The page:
If after the Section E examination the Authorized Officer determines that additional analysis is needed to evaluate options for other multiple-use values, the BLM will initiate a plan amendment and analyze a range of reasonable alternatives pursuant to the requirements of the Federal Land Policy and Management Act (FLPMA) and NEPA (refer to Attachment 3, H-1601-1 Appendix C, Section B, Livestock Grazing, Land Use Planning Handbook and this policy memorandum).
Depending on the issues, potential alternatives can range from awarding the available preference to one or more qualified applicants (the No Action alternative), to discontinuing the authorization of livestock grazing on all or part of the affected allotment(s). The analysis should consider the relative values and tradeoffs between other possible land uses within the area with the intent of achieving other land use plan management goals and objectives. Attachment 2 is a flow chart that illustrates this process. As a part of this process, the BLM is not required to analyze whether the area where the relinquished preference was used is “chiefly valuable for grazing” unless a matter under consideration in the analysis is whether to include a recommendation to the Secretary of the Interior to remove public lands from, or add public lands to, a grazing district established under Section 1 of the Taylor Grazing Act. This is in accordance with the May 13, 2003, Solicitor’s Memorandum to the Assistant Secretaries for Policy, Management and Budget, Land and Minerals Management and the Director, Bureau of Land Management clarifying the Solicitor’s Memorandum M-37008 (issued October 4, 2002). This memorandum notes that BLM’s LUP decision to graze livestock or to not graze livestock is not permanent and can be revised by plan amendments and revisions. In addition, the FLPMA requires that any management decision or action pursuant to a management decision that excludes livestock grazing for two or more years with respect to a tract of land 100,000 acres or more, shall be reported to Congress (refer to FLPMA Section 202 (e)(2)).
Resource degradation due to currently authorized grazing practices must not be allowed to continue even if a permittee has expressed interest in, but has not yet actually submitted, a relinquishment. The prospect of a relinquishment is not suited for resolving resource issues where current livestock grazing practices are significantly contributing to not meeting Rangeland Health Standards. Issues surrounding these resource conditions need to be resolved as quickly as possible and remedial action to address them should not be delayed based on the expectation of a future relinquishment.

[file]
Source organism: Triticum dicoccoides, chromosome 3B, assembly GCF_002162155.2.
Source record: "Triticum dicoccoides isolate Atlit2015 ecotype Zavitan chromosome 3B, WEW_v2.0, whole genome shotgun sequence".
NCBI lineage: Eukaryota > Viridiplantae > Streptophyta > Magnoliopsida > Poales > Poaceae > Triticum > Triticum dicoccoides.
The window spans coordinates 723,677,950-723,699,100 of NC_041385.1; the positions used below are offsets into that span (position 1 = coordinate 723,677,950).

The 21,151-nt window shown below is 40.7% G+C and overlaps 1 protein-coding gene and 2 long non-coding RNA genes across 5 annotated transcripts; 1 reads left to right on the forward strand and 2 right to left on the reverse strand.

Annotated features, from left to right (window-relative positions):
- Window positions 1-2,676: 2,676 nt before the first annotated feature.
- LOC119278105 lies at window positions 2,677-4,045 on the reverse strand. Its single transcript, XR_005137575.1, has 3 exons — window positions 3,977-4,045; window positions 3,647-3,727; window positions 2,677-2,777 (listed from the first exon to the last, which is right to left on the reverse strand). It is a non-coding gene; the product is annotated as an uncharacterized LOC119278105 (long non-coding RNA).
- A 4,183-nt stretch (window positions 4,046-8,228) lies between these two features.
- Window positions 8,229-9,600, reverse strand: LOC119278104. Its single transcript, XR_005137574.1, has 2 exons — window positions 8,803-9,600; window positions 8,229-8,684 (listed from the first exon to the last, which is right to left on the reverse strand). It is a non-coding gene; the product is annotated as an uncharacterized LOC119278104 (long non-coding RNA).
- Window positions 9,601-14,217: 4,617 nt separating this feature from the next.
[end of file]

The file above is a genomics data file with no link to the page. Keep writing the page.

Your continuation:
In certain circumstances, it is appropriate to identify areas in the LUP (e.g. urban interface areas) where upon receiving a relinquishment, the manager would be expected to evaluate whether livestock grazing is in the best interest of achieving management plan goals. In such circumstances, a LUP decision to no longer authorize livestock grazing on the subject area should be used only following a BLM determination that there are no feasible and practicable solutions readily available that can resolve livestock grazing issues in a timely manner. If circumstances allow for resolution of the issues, a previous decision may be replaced by a subsequent LUP decision that allows livestock use to resume on the subject area.
Timeframe: This guidance is in effect immediately.
Budget Impact: Costs are dependent on whether or not a LUP amendment is required to address other management opportunities as a result of a relinquishment.
Manual/Handbook Sections Affected: Qualifications and Preference (H-4110-1), Grazing Management (H-4120-1), and Land Use Planning Handbook (H-1601-1).
Coordination: This IM was coordinated with the Divisions of Planning and Science Policy, Rangeland Resources, and Fish, Wildlife and Plant Conservation.
Contact: For further information contact, Bob Bolton, Senior Rangeland Management Specialist (202) 452-7792.
 For example, the Upper Deschutes RMP in Prineville, OR included a process to address relinquishment. Refer to the Prineville District web site (http://www5.or.blm.gov/Prineville/) for more information on this process. Guidance addressing livestock grazing in the planning process is found in H-1601-1, Land Use Planning Handbook (Release 1-1693, 03/11/05), Appendix C, pages 14 and 15.